The sport of climbing has gained remarkable momentum as of late, with young stars like Chris Sharma and Alex Honnold sparking unprecedented participation, especially among wide-eyed newbies. If you’re among them (I sure am, after being mesmerized watching climbers scale Yosemite’s world-renowned El Capitan), then why not take your next trip to new heights by visiting one of these great climbing towns?
The following destinations are great picks for climbing enthusiasts of all levels, whether you’re an aspiring novice or expert rock hound.
Albany, the real capital of New York, has become practically synonymous to Northeast families with two words: “class trip.” To me, that’s a shame, since unless you’re a student (or a chaperone) on an outing from a local school, you may think you’ve got no reason to visit. But that’s simply not true.
If you and your chattering pack of friends were ever dragged to Albany as children and hustled along the downtown capitol building’s Great Western Staircase (pictured) you know you probably were less than equipped to fully appreciate its unique history. Return to the site (popularly known as the Million Dollar Staircase, due to its then-exorbitant cost of construction from 1883 to 1897) as a parent with your kids and have them examine some of the 77 faces carved into the sandstone. Among the likes of Lincoln, Washington, and Susan B. Anthony, you and your child will likely come across a face provoking a “Who is that?” and for good reason: once the famous faces were sculpted, architect Isaac Perry allowed his carvers to chisel the faces of their friends and relatives. Also a peek into the assembly chamber should get an appreciative “Whoa” for its sheer vastness. (Free walk-in tours of the capitol, lasting about an hour, are offered Monday through Saturday). Read more
The area around Lake Placid is a top destination for lovers of the outdoors, with miles of thrilling rapids, crystal clear ponds, and many spectacular nature trails. At the High Peaks Resort on Mirror Lake, guests enjoy lake-view accommodations just a few minutes away from scenic Whiteface Mountain. Ride the gondola to the 3,676-foot-high summit for a stunning glimpse of the surrounding peaks, or head to the nearby Emerald Springs Ranch for an exciting horseback ride through picturesque woodlands. This fall, visitors can take a few extra days to explore the scenery with a special package honoring New York State’s 400th Anniversary. A 3-night stay costs just $400 from now through November 25.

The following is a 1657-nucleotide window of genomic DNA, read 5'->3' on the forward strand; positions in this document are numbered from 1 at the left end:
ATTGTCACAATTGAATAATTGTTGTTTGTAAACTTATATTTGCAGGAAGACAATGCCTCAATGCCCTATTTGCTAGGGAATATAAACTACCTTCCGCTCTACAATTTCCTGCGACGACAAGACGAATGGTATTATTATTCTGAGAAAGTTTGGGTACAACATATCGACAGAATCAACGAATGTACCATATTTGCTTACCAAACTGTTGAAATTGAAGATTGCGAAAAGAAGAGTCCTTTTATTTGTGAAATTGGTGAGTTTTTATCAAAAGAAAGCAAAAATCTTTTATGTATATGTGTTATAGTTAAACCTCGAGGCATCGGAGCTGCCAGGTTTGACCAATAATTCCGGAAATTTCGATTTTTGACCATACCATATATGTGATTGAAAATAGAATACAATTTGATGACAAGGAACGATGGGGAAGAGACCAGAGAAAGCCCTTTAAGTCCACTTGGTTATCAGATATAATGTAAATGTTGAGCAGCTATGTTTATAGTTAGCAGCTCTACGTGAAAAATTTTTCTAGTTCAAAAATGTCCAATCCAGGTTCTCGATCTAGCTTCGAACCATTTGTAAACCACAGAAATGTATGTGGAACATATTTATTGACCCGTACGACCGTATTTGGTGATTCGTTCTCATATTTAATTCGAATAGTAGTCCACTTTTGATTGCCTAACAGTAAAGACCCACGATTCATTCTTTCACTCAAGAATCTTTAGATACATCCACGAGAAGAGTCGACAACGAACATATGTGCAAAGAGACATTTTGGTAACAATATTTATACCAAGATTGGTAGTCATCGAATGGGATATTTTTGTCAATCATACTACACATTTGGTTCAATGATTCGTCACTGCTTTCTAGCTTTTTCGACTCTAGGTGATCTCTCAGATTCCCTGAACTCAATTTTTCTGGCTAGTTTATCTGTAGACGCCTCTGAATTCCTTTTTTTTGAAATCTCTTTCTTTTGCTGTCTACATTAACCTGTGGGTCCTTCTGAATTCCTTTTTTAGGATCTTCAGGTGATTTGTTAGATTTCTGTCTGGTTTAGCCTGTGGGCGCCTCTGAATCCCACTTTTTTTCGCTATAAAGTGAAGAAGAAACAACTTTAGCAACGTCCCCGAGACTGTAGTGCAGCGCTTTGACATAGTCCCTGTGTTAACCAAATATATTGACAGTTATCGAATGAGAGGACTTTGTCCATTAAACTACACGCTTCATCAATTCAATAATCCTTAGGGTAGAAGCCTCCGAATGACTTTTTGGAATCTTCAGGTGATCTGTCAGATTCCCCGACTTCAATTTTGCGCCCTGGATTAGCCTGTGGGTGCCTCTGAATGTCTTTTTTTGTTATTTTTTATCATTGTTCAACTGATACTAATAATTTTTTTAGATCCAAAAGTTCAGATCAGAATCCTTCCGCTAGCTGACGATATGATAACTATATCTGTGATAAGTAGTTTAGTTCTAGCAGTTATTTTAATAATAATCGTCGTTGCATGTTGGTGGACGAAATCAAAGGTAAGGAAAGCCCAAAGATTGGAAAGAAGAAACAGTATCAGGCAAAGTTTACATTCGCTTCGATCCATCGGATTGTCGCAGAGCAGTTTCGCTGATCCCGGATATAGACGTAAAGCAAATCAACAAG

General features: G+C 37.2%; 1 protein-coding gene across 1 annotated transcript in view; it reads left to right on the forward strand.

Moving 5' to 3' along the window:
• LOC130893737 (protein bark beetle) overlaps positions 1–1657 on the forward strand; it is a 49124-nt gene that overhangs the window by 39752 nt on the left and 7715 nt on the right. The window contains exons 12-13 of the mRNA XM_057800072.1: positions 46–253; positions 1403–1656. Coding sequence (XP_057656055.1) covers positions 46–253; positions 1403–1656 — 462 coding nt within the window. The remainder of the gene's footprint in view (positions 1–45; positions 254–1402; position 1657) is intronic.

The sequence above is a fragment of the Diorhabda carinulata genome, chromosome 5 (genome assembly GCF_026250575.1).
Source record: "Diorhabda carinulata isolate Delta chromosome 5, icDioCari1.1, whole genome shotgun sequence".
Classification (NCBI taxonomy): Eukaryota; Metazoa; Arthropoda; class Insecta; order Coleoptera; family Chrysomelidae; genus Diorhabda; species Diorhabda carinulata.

Book a long weekend away at a variety of exciting locales throughout New York State. With the special summer promotion now available from the state’s department of tourism, visitors who book two nights in any number of landmark destinations will receive their third night absolutely free. Try a stay at the Diastole Bed & Breakfast in historic Cooperstown, just minutes away from the Baseball Hall of Fame, and enjoy rates from just $159/night. Or, consider a historic retreat at the Mohonk Mountain House, a Victorian castle in New York’s Hudson Valley, with nightly rates from $530. This special offer lets you choose among hundreds of world-class hotels, secluded cabins, and remote campground sites . Summer rates start from just $45/night.